The world’s most powerful beam of heavy ions has enabled Japanese scientists and their international collaborators to uncover 45 new neutron-rich radioisotopes in a region of the nuclear chart never before explored. In only four days, a team of researchers at the RIKEN Nishina Center for Accelerator Based Science (RNC) have identified more new radioisotopes than the world’s scientists discover in an average year.
Radioactive isotopes (RI) or radioisotopes, unstable chemical elements with either more or fewer neutrons than their stable counterparts, open a door onto a world of nuclear physics where standard laws break down and novel phenomena emerge.
The RNC’s Radioactive Isotope Beam Factory (RIBF) was created to explore this world, boasting an RI beam intensity found nowhere else in the world. Accelerated to 70% the speed of light using RIBF’s Superconducting Ring Cyclotron, uranium-238 nuclei are smashed into beryllium and lead targets to produce an array of exotic radioisotopes believed to play a central role in the origins of elements in our universe.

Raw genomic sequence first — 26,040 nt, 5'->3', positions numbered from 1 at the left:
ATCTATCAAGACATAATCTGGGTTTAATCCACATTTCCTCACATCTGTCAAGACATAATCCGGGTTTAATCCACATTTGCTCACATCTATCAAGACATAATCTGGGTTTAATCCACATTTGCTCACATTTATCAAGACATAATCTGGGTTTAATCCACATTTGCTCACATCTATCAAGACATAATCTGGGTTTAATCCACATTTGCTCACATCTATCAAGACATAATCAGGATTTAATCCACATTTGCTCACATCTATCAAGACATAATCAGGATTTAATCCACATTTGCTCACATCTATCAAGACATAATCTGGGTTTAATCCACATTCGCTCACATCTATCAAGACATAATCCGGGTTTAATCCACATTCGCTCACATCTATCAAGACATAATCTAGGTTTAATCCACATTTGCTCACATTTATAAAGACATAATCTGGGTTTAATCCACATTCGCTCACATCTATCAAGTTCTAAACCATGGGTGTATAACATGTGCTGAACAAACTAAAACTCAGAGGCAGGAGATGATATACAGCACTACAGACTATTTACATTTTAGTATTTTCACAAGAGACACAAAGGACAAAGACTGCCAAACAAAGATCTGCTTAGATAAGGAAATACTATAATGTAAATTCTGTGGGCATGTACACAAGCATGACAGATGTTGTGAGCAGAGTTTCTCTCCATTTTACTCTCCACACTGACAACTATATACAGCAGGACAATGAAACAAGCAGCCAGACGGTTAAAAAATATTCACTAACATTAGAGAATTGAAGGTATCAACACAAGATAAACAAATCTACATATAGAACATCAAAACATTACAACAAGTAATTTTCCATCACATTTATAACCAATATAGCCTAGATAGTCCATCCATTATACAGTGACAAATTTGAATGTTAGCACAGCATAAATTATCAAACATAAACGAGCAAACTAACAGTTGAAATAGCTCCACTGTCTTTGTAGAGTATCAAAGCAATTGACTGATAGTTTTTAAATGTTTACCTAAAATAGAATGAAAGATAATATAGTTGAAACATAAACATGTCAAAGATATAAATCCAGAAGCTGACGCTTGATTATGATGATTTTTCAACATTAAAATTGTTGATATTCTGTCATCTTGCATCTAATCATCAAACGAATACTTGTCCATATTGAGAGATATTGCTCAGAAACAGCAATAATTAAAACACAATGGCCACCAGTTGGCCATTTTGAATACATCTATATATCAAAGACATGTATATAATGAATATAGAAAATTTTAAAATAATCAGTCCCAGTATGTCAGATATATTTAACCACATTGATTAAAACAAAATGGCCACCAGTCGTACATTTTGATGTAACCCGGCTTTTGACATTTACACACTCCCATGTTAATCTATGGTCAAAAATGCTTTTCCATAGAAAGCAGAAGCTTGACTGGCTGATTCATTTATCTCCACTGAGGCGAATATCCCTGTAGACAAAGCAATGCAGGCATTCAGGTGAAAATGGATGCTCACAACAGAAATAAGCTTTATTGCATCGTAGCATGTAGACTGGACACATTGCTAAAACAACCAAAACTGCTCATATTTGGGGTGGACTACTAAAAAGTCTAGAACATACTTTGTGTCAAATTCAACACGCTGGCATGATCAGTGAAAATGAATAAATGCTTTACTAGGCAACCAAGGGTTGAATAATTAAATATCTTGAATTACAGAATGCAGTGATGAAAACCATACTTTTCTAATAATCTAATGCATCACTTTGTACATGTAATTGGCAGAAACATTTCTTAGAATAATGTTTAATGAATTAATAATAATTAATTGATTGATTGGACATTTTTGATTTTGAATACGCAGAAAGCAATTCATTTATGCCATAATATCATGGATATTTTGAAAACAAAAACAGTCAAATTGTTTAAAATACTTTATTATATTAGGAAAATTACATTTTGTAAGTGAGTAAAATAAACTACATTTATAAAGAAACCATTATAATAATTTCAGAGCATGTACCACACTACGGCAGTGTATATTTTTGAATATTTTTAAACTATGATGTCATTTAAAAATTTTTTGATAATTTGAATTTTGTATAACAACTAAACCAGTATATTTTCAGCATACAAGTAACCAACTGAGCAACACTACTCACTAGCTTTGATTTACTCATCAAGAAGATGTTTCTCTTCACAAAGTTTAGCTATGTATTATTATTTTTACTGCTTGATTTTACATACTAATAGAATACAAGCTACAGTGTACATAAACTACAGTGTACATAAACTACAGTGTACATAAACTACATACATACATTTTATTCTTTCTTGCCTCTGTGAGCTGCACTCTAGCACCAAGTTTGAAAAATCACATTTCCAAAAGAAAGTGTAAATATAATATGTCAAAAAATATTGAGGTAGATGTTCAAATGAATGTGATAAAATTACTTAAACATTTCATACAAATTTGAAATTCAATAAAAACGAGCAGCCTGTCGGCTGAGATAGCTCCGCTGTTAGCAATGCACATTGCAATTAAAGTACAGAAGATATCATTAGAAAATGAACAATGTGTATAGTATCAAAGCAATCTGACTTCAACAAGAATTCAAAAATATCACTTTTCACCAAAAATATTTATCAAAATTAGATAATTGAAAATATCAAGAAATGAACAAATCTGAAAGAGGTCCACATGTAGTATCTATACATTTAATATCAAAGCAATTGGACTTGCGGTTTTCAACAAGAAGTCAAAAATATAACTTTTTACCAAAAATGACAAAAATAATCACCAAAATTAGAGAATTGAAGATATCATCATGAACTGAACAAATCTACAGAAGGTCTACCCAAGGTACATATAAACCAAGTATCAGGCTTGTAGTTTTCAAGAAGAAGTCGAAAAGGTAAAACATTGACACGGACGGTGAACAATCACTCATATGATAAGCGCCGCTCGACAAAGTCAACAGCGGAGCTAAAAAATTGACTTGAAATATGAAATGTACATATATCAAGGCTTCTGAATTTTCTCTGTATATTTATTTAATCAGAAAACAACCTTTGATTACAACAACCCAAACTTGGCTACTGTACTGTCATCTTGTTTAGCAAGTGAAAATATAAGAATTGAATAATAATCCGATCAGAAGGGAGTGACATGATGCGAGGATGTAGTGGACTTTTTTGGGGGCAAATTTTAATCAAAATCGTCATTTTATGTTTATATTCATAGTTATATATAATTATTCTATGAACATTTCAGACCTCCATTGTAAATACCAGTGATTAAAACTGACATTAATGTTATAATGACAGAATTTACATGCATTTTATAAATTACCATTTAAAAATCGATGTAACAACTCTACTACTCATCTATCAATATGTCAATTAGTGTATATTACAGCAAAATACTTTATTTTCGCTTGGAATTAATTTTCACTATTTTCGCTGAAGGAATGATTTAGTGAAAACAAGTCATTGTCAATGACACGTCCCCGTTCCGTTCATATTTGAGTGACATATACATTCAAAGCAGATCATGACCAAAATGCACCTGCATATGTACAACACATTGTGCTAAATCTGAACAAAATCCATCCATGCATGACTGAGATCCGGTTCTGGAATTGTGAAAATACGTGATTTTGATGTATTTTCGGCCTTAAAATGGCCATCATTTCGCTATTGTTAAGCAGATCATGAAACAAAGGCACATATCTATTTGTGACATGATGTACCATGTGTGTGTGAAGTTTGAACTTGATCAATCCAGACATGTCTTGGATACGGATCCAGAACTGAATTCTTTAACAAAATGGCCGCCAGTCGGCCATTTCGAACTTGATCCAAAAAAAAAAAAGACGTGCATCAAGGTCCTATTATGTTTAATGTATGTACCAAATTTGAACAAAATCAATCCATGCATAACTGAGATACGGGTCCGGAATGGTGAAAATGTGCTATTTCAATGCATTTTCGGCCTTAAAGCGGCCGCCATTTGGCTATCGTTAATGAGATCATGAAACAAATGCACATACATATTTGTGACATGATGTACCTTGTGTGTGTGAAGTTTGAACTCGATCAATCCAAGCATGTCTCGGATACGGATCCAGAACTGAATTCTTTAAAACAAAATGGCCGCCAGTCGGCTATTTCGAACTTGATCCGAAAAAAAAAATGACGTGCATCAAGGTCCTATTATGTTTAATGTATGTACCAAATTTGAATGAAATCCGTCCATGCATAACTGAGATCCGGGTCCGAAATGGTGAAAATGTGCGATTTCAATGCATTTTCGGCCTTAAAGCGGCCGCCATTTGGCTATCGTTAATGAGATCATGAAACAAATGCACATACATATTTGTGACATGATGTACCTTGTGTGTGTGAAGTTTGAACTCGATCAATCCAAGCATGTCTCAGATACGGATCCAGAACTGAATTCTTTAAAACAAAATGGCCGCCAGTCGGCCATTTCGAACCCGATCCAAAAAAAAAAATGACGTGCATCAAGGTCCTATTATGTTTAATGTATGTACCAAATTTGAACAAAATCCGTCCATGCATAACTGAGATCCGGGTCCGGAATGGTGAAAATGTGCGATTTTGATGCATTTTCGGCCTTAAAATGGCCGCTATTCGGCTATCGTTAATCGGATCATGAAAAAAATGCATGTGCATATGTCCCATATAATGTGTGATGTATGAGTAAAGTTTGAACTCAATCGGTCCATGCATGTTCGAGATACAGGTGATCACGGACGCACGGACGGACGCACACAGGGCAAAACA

To collect, separate and identify these isotopes, the researchers made use of BigRIPS, an RI beam separator whose powerful superconducting magnets have been carefully tuned to detect even the rarest phenomena under low-background conditions. Radioisotopes discovered using BigRIPS span the spectrum from manganese (Z = 25) to barium (Z = 56) and include highly sought-after nuclei such as palladium-128, whose “magic number” of neutrons grants it surprisingly high stability.
While greatly expanding our knowledge of nuclear physics, the newly-discovered radioisotopes provide essential clues about the origins of atoms in our universe. Further improvements at RIBF promise to dramatically boost heavy-ion beams to more than 1000 times their current intensities, unleashing thousands of new radioisotopes and heralding a new era in high-energy nuclear physics.